"When you ring 101 they classify your emergency into different categories, which can then be dealt with in an hour or days.

"But what might not be urgent to them, can be to someone who is suffering from anti-social behaviour.

"Some people I know haven't had a response at all and other people have had a response to a less urgent matter within an hour. It's madness."

Funding withdrawn

The Home Office initially piloted the 101 scheme in five areas in the UK, including Cardiff.

However, it withdrew funding in 2008 following criticism that the number had not cut-down calls to 999.

The service was saved after local councils and police forces stepped in to run it.

The Home Office said it is not funding the all-Wales number and said the running costs were likely to come from each force's budget.


We asked you to tell us your experiences of the 101 service. Here are a selection of your comments.

So by ringing 101 you can log a call to the police any time of the day or night..... this must be an improvement. The article state that this means fewer calls to 999 allowing officers to deal with "real" emergencies and more officers out on patrol. So the community are in a win win situation, the police save money, deploy more officers. Whilst acknowledging that not everyone has access to a phone or computer, the comment about reporting to a local station in days of computers and mobile phone technology is strange or should we go back to blowing a whistle for the police and running down the street shouting stop thief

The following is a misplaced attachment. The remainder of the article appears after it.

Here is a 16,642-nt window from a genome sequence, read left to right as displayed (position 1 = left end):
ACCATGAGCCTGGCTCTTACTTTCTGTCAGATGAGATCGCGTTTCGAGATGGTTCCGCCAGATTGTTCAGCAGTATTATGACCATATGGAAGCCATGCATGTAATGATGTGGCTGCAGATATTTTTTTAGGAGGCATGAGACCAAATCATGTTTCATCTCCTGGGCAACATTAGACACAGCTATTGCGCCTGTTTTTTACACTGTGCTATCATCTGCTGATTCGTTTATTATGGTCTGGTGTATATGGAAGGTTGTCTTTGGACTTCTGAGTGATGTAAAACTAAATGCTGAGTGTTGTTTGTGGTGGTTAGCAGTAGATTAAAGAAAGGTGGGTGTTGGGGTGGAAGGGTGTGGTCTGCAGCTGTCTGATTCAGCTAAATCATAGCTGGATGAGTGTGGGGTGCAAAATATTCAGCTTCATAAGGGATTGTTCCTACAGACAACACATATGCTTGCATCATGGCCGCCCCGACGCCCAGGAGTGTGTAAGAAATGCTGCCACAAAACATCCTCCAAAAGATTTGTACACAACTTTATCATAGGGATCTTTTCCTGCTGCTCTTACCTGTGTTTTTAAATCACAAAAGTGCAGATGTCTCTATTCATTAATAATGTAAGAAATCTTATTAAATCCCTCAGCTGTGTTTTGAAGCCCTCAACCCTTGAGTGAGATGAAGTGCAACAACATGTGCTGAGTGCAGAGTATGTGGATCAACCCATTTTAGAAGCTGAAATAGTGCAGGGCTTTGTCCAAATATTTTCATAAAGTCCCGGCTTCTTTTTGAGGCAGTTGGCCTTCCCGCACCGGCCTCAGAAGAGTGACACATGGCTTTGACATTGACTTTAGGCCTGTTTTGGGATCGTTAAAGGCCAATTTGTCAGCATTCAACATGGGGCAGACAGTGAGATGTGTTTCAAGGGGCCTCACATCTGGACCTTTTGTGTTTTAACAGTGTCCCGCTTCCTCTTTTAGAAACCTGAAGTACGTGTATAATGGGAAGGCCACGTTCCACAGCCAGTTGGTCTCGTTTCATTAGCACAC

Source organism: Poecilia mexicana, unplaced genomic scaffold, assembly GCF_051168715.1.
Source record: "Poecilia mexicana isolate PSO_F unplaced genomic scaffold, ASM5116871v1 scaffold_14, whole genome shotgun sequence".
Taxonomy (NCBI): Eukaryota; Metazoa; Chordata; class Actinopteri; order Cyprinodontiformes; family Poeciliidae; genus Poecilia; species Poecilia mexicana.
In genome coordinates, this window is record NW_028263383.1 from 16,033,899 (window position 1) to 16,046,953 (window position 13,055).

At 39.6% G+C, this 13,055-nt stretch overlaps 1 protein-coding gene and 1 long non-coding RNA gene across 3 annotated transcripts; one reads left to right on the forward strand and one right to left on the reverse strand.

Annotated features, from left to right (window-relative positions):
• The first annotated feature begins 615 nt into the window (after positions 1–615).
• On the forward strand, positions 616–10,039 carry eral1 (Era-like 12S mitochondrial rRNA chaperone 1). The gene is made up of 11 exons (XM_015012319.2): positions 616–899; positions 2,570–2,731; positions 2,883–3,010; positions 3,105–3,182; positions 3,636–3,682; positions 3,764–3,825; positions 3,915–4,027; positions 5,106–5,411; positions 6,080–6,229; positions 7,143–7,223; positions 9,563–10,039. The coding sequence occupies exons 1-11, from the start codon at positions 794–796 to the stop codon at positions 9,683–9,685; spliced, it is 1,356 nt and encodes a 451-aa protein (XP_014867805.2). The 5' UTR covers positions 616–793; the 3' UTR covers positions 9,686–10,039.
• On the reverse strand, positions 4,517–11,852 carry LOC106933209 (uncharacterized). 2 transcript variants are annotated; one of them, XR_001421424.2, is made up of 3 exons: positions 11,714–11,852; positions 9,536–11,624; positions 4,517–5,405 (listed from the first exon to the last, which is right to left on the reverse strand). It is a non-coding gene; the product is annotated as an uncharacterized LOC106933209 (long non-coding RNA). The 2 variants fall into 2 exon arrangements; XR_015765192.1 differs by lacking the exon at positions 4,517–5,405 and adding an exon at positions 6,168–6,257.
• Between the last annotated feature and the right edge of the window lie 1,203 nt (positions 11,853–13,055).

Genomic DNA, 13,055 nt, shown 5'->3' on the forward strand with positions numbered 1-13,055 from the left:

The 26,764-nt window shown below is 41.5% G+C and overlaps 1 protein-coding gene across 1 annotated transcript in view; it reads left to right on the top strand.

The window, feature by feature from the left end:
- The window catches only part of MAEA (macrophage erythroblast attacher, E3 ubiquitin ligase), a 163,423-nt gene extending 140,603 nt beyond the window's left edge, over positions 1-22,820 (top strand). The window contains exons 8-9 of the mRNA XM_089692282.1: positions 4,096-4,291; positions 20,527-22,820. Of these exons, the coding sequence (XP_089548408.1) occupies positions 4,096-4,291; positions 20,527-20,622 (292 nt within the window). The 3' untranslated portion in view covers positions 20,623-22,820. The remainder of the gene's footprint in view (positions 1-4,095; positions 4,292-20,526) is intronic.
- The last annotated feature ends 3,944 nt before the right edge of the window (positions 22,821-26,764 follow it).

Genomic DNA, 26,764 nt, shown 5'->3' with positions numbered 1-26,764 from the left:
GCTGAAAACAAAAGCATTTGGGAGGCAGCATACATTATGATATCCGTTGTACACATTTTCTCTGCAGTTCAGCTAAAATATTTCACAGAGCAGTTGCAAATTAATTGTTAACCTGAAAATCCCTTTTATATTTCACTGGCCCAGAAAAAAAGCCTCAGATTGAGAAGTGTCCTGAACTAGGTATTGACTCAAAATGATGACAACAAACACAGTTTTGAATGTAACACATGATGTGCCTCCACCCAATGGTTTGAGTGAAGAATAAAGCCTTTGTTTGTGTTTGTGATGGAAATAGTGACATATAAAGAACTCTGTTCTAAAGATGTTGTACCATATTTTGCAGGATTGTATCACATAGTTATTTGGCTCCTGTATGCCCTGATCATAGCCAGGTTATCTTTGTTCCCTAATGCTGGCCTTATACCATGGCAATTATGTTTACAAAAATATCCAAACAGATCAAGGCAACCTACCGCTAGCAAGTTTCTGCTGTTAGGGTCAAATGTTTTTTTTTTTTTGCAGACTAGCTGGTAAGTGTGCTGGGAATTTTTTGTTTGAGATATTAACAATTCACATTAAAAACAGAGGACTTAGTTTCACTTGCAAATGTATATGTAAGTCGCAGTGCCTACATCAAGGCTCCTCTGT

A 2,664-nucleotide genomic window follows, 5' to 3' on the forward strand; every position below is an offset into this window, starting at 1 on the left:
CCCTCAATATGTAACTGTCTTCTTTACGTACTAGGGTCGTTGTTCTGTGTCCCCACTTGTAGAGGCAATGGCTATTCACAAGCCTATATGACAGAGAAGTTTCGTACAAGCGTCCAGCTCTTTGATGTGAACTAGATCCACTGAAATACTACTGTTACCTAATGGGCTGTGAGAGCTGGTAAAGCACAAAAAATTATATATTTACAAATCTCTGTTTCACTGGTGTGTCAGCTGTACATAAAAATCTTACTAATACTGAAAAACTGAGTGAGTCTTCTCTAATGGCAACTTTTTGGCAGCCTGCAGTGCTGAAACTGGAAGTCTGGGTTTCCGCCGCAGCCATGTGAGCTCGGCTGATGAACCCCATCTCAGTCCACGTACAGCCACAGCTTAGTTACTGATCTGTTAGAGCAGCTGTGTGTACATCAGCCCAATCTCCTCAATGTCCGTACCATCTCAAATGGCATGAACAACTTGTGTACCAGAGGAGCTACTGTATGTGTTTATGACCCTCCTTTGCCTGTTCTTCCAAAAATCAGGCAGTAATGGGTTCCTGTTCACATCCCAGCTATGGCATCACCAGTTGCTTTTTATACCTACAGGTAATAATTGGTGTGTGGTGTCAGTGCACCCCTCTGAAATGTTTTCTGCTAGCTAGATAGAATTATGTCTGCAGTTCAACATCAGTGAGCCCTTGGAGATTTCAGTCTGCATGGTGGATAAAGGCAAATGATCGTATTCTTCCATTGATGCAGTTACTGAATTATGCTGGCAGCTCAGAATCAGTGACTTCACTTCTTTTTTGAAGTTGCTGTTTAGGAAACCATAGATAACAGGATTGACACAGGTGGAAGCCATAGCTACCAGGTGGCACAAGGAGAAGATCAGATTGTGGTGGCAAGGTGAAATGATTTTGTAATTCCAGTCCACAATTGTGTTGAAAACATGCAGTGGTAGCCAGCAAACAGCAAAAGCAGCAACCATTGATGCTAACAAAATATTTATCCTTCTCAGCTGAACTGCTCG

John, Cardiff

Great to hear that it's being rolled out across Wales. It saves so much time for the 999 teams and it makes it easier for people to report things that they may have thought too trivial for 999. Good stuff.
Richard Martin, Pontypridd, Wales

I reported drug dealing with youths in my old street to 999 who redirected me to the 101 service. I have given the helpful and well trained staff countless pieces of information and nothing has ever come of it so im less than convinced.
Kieran, Rhondda

Any number that frees up the 999 service is a good idea. 999 should only be used in an emergency, thats what its there for, its one and only purpose.